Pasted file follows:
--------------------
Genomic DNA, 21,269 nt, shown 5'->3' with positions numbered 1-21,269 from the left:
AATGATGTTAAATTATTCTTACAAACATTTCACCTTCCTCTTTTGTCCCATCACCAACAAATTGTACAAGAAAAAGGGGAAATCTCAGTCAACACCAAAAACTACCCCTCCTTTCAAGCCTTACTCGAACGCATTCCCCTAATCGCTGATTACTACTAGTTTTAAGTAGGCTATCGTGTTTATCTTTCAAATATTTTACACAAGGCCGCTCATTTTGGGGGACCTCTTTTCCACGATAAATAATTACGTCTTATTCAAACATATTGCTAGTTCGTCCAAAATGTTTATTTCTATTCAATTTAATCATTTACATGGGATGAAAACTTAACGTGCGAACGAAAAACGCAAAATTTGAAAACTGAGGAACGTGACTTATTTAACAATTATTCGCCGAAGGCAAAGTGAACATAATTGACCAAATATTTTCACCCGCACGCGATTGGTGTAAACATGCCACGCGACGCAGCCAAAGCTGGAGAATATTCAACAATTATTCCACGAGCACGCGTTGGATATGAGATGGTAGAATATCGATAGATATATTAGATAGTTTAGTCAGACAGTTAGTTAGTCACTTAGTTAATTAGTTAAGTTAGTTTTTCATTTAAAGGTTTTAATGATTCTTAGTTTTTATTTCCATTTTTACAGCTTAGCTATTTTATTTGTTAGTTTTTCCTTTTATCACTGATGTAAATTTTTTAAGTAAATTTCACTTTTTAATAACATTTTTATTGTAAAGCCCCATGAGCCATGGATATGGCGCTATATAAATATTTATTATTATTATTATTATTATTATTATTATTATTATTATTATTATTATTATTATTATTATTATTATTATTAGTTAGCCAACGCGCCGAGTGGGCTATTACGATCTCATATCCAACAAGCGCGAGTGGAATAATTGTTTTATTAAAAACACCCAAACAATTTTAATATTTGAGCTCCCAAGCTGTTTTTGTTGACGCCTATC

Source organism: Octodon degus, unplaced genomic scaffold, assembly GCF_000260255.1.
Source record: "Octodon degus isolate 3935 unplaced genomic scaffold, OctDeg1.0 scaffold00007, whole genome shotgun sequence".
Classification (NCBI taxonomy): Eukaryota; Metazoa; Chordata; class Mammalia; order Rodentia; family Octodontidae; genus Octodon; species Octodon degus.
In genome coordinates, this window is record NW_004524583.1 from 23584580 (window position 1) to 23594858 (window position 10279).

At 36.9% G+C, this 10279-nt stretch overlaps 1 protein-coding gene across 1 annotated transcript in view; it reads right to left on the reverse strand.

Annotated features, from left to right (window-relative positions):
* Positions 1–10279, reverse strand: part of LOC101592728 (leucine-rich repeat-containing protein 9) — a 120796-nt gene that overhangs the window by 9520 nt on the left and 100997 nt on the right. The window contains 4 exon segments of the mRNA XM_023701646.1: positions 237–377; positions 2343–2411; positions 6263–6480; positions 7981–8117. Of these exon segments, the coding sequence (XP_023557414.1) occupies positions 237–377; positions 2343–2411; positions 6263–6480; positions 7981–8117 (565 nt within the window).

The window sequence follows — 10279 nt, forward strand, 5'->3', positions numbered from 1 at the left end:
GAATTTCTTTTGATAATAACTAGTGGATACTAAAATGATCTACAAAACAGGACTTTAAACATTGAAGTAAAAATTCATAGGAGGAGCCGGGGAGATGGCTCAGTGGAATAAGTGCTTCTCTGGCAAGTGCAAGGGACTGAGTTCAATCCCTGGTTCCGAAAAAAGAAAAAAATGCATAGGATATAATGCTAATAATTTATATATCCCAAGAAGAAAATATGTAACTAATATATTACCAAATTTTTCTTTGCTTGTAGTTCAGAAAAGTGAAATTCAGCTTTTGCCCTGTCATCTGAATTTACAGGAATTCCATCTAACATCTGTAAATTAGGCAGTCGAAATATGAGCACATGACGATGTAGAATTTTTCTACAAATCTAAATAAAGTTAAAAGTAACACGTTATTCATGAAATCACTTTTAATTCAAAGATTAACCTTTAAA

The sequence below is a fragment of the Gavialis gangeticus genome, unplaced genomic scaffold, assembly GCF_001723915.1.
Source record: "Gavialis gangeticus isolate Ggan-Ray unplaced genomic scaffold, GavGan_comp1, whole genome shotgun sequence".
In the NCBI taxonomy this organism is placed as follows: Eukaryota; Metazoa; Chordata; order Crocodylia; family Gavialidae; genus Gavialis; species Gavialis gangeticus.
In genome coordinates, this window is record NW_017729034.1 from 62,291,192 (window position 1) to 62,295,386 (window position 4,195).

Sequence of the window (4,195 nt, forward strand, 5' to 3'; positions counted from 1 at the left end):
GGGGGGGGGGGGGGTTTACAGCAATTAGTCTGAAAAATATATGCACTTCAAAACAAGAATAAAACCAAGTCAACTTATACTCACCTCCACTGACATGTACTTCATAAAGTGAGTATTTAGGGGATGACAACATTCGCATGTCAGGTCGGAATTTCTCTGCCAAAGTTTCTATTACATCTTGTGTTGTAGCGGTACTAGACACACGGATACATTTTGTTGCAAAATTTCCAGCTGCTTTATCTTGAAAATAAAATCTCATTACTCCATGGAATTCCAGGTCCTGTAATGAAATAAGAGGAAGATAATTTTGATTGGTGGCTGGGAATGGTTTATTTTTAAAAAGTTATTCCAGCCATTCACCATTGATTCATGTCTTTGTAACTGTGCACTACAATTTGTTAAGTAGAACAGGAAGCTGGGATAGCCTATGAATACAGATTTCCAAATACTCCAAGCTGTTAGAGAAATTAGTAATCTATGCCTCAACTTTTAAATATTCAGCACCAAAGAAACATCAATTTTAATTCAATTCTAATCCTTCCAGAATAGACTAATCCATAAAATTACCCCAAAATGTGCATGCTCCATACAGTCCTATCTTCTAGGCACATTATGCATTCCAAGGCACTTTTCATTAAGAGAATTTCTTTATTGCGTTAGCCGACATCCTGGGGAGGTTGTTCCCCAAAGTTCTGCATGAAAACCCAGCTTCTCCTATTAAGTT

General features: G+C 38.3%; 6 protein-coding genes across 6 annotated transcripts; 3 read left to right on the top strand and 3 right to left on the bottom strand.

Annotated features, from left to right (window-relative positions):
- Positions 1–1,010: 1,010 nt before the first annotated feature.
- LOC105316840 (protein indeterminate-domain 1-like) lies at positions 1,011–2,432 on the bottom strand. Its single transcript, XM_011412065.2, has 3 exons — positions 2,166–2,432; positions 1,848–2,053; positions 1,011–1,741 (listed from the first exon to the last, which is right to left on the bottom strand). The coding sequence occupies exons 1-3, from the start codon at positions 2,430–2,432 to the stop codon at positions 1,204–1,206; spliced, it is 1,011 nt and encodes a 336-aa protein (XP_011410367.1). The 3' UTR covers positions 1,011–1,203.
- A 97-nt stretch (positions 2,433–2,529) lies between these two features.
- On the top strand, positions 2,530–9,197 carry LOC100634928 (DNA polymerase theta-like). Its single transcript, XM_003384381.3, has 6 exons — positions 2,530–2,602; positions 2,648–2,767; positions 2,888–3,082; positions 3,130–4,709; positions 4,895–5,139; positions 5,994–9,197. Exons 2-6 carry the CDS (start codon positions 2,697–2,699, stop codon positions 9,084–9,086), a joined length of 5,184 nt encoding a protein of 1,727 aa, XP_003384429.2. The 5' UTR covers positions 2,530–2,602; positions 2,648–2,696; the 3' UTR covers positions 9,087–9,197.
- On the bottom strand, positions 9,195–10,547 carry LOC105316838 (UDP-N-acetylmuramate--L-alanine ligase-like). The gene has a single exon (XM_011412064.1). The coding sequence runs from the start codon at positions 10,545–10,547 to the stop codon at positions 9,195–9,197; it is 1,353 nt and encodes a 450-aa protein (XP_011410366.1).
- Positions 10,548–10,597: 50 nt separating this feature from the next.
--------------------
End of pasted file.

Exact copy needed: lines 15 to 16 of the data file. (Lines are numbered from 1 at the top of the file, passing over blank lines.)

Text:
In genome coordinates, this window is record NW_017729034.1 from 62,291,192 (window position 1) to 62,295,386 (window position 4,195).

Sequence of the window (4,195 nt, forward strand, 5' to 3'; positions counted from 1 at the left end):